Let’s stop pretending to be offended by everything

Published 11:05 am Friday, July 10, 2015

I am an individual, full of thoughts, emotions and dreams, who desires to be different from everyone else. Everything I do, from how I dress and act to the things I like are an expression of the person I am. I’m not easily influenced by trends, and I’m not going to conform to society’s expectations just to fit in. I like it that way.

We live in a country that allows me to express myself openly through avenues such as speech, religion or the press — at least it’s supposed to. I shouldn’t have to worry about anything I do or say offending someone, but sadly, this column is probably going to do just that. There’s no way around it anymore.

We assume that we have the ability to share what we think, believe or feel through a 140-character tweet, long-winded status update or — in this case — in the newspaper. But in today’s world of excessive political correctness, it’s likely that we’ll be framed as racist, sexist, homophobic, prejudiced, insensitive, too conservative, too liberal, too religious, etc., if what we say doesn’t fall in line with public majority.

We’re discouraged from speaking our minds because someone, somewhere may take issue with what we have to say. And if they do, they have no problem letting you know it. Instead of allowing you to formulate your own opinion about something, they’ll force their opinion upon you. It doesn’t matter if it’s your thoughts on gay marriage, minimum wage, the Confederate battle flag, the president, the name of the football team in the nation’s capital, gun regulation or something as simple as your favorite music or television show, someone is bound to disagree.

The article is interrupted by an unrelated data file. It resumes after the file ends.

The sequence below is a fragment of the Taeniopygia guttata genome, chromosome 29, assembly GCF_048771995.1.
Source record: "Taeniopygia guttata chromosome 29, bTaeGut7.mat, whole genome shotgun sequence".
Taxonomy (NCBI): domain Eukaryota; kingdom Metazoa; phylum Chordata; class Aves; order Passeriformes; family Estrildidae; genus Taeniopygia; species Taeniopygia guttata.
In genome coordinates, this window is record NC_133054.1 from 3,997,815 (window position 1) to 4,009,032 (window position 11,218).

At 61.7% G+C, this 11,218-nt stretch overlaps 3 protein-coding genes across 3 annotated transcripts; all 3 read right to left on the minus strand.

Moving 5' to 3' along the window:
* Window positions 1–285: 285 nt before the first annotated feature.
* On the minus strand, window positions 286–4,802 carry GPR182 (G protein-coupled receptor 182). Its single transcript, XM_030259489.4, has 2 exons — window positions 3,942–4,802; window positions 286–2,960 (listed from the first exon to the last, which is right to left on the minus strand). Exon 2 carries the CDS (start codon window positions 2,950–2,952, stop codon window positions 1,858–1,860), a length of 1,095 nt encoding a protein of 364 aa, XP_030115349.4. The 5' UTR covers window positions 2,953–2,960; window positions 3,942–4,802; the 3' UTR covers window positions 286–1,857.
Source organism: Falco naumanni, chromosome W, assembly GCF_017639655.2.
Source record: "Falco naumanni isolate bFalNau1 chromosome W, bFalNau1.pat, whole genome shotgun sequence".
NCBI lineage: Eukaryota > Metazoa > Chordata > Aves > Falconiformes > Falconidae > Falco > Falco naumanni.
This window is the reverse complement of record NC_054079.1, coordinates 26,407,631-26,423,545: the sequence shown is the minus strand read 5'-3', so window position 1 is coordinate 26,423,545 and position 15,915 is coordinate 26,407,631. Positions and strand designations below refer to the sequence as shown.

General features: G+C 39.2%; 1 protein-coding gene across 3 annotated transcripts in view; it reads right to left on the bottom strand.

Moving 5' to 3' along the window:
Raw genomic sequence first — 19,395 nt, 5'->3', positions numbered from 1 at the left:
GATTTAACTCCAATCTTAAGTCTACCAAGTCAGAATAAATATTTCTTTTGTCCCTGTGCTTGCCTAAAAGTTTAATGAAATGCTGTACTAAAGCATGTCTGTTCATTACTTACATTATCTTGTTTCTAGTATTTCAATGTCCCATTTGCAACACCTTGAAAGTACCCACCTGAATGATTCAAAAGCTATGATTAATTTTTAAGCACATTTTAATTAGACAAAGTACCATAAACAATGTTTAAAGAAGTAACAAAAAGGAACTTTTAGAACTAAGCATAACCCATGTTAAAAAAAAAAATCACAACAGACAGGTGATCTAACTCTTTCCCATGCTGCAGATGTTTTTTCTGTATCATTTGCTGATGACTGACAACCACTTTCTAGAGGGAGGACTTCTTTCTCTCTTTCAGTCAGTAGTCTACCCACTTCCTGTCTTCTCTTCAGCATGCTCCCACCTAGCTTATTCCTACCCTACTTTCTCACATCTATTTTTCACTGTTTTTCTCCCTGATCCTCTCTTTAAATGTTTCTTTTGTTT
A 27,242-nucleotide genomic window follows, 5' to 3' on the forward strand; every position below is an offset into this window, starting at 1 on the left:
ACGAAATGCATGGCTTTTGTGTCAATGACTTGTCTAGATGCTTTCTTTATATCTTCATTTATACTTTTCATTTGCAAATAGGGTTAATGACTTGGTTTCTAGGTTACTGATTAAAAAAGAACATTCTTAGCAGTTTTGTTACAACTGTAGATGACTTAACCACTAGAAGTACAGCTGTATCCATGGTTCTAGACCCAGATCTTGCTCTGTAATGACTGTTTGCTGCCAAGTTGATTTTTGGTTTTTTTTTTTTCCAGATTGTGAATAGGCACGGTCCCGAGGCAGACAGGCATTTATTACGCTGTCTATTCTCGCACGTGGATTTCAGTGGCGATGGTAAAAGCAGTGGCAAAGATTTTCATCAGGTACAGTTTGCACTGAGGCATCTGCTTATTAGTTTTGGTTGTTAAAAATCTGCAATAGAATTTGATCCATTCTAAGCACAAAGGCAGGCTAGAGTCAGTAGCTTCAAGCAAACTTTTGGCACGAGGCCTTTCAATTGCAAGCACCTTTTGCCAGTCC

And it’s a new thing every day.

We are becoming too sensitive for our own good, and it is destroying our society. We claim to have a culture of acceptance, one that doesn’t judge based on the color of someone’s skin, age or gender, yet we treat our own opinions as facts. If someone isn’t on the same page as we are, then they’re wrong. Because we’re too worried about what someone else may think, we bend over backward to avoid confrontation. We rarely push the envelope, and we allow others to shape our views. Political correctness has gone too far, and it’s making us soft.

I could tell you that I’m going to say what I want about a number of issues, and that if you don’t agree with me, you should get over it. But that would defeat the entire purpose of this column. If we continue to be offended by everything that is different, how can we get over the hurdles that hold our society back? If we tiptoe around issues or avoid them altogether, how will we ever overcome the unfamiliarity of other cultures and races? If we have to constantly self-censor conversations pertaining to any of the aforementioned issues or we cannot talk about our feelings, beliefs, hopes, worries, dreams and fears, then we are never going to be a truly accepting society.

It is important that we grow and learn to accept everyone for who and what they are: unique individuals designed to think and act for themselves. We have different perspectives, thoughts, feelings, emotions, environments and life experiences that shape who we are and what we believe in. Taking away or limiting that expression will only hinder the progress that could be made if we took the time to swallow our own pride and accept that ideas and thoughts shouldn’t be cast aside because they’re foreign. Ask yourself where we would be if society was always as simple-minded and unaccepting as it is now.

Andrew Lind is a staff writer at The Tidewater News. He can be reached at 562-3187 or andrew.lind@tidewaternews.com.